May 22, 2015

Cornucopia / Cynthia Dewes

Let’s have something to celebrate on Memorial Day

Cynthia DewesIn Scripture, we read the words, “What is truth?” and that’s pretty heavy. Now I’m asking, “What is patriotism?” which is a pretty serious subject as well. It’s worth contemplating, especially on an occasion like Memorial Day.

For many of us, patriotism probably evokes an emotional response such as tearing up at the sight of the American flag displayed at parades and at civic events. We choke up while singing “The Star-Spangled Banner,” and not only because of the high notes. We feel pride and loyalty and affection for our country, a sentiment which I share because I find them appropriate.

Patriotism should therefore be a positive thing, a force which propels us toward what is good, what is best in the human experience. This is only possible when the country we’re lauding is worthy of such praise. We need to reflect on our history in order to assess that worth.

Our country was founded on principles that all people are valuable and should have freedoms in accordance with moral concern for the common good. Freedom did not mean license, and all people were “created equal” by God, much as some modern critics want to deny it. Since then, we’ve managed to keep a pretty good record.

Still, mindless and divisive zeal have no place in real patriotism. For example, the skinheads and neo-Nazis claim they are upholding or restoring the original aims of our democracy as the Founders imagined. They plan to purge our system by eliminating any citizens who aren’t Caucasian and straight.

The plea of the Statue of Liberty to “Give me your poor, your tired, your huddled masses” is lost on such people, and they ignore the idea of America being a great melting pot of God’s children. They twist the Constitution and the Declaration of Independence to assure freedom only to those who agree with them, and subvert the rule of law to their own evil ends.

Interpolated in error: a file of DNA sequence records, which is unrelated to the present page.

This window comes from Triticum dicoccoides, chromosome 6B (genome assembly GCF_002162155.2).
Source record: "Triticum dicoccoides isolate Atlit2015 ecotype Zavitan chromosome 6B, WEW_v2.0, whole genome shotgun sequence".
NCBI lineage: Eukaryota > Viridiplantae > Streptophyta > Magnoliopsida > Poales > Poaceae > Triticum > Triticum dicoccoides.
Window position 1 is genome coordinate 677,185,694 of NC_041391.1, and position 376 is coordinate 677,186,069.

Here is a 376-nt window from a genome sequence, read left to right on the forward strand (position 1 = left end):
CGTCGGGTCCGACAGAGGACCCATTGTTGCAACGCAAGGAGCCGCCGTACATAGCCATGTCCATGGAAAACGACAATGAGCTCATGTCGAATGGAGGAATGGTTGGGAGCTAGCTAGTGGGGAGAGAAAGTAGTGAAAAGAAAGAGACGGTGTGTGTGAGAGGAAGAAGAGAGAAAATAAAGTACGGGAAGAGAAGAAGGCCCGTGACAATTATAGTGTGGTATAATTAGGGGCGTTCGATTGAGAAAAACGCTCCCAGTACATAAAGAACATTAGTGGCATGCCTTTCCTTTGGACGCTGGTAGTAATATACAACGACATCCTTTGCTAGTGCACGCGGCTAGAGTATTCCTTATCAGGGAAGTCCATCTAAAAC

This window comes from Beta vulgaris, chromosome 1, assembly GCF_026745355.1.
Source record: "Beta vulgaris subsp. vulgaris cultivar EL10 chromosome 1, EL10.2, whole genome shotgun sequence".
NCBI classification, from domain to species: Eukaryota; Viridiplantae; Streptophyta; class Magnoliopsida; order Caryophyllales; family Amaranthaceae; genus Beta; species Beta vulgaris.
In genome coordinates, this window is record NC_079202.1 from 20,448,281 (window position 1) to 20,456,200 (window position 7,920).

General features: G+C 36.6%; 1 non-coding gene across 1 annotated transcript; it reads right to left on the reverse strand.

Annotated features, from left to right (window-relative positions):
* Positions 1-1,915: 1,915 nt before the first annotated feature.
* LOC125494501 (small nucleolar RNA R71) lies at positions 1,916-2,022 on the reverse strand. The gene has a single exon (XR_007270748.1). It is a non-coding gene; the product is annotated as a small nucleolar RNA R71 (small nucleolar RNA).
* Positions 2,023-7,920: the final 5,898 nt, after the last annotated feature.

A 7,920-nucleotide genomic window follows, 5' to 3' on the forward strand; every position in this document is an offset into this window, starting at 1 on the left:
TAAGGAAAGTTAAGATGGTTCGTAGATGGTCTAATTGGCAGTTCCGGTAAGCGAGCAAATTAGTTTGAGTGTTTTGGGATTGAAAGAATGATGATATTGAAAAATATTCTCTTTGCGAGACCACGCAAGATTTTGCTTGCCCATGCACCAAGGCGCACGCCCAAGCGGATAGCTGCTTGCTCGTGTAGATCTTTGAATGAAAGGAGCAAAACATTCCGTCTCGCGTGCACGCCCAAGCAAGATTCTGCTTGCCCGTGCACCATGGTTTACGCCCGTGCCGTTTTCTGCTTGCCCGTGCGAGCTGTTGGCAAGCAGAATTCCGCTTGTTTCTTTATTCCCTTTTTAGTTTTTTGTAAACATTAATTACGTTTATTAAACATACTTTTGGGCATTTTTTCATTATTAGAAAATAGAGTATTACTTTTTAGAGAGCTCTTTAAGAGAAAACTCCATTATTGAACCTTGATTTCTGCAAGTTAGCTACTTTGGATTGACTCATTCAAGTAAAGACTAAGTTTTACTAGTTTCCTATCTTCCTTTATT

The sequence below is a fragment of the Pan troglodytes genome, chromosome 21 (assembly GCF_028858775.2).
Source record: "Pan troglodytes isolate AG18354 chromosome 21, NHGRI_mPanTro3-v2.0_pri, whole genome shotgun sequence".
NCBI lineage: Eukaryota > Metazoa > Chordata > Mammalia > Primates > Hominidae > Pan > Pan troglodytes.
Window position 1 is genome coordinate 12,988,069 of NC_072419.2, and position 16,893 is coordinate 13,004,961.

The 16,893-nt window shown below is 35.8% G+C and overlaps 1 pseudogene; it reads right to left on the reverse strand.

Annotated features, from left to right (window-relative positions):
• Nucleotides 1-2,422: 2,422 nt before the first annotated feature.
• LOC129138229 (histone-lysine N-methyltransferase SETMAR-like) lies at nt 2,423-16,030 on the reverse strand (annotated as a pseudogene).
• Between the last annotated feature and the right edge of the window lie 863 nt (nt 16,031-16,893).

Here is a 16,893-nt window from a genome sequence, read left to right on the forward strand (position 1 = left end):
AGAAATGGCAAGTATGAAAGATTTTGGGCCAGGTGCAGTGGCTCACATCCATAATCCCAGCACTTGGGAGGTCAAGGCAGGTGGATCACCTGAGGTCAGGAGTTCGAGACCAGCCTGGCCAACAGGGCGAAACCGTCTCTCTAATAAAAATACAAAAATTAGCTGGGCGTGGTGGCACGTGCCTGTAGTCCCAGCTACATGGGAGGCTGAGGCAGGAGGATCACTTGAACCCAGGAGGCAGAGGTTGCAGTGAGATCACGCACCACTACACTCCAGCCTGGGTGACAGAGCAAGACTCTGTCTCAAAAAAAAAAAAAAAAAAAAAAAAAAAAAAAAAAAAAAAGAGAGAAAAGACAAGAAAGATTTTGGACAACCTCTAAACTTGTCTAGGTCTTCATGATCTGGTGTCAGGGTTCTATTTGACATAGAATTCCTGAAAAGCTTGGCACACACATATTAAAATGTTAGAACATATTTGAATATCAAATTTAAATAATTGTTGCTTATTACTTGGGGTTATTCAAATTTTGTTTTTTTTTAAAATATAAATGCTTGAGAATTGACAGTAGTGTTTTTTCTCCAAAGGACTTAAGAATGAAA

People like this are allowed to exist only because of the very Constitution they are undermining. Freedom of speech and other specified freedoms keep them able to do what they do. Unfortunately, theirs is not the only warped patriotism.

Some zealots are so dazzled by our country’s power and wealth that they think we have the right to dominate the world. They are greedy about territorial issues as well as international finance, and they seem to believe that we should always have our way just because we can.

Sometimes people forget that patriotism should also include the natural condition of our country as well as its economic level or international policies or whatever. They know we’re lucky to have an abundance of natural beauty and wealth, but they seem to take it for granted that we’ll always have these things no matter how we use—or misuse—them.

It seems to me the problem with some patriotic attitudes is selfishness. We get so wrapped up in what we want that we ignore the needs of others or the unintended consequences of our decisions, both personally and nationally.

We are citizens of a great nation which has the potential to lead and enrich the entire world we live in. But we need to be vigilant about keeping our actions in line with God’s and the Founders’ will. Let’s go ahead and sniffle when the flag goes by and the stirring music revs up on Memorial Day, because we truly have a country to be proud of.
 

(Cynthia Dewes, a member of St. Paul the Apostle Parish in Greencastle, is a regular columnist for The Criterion.)

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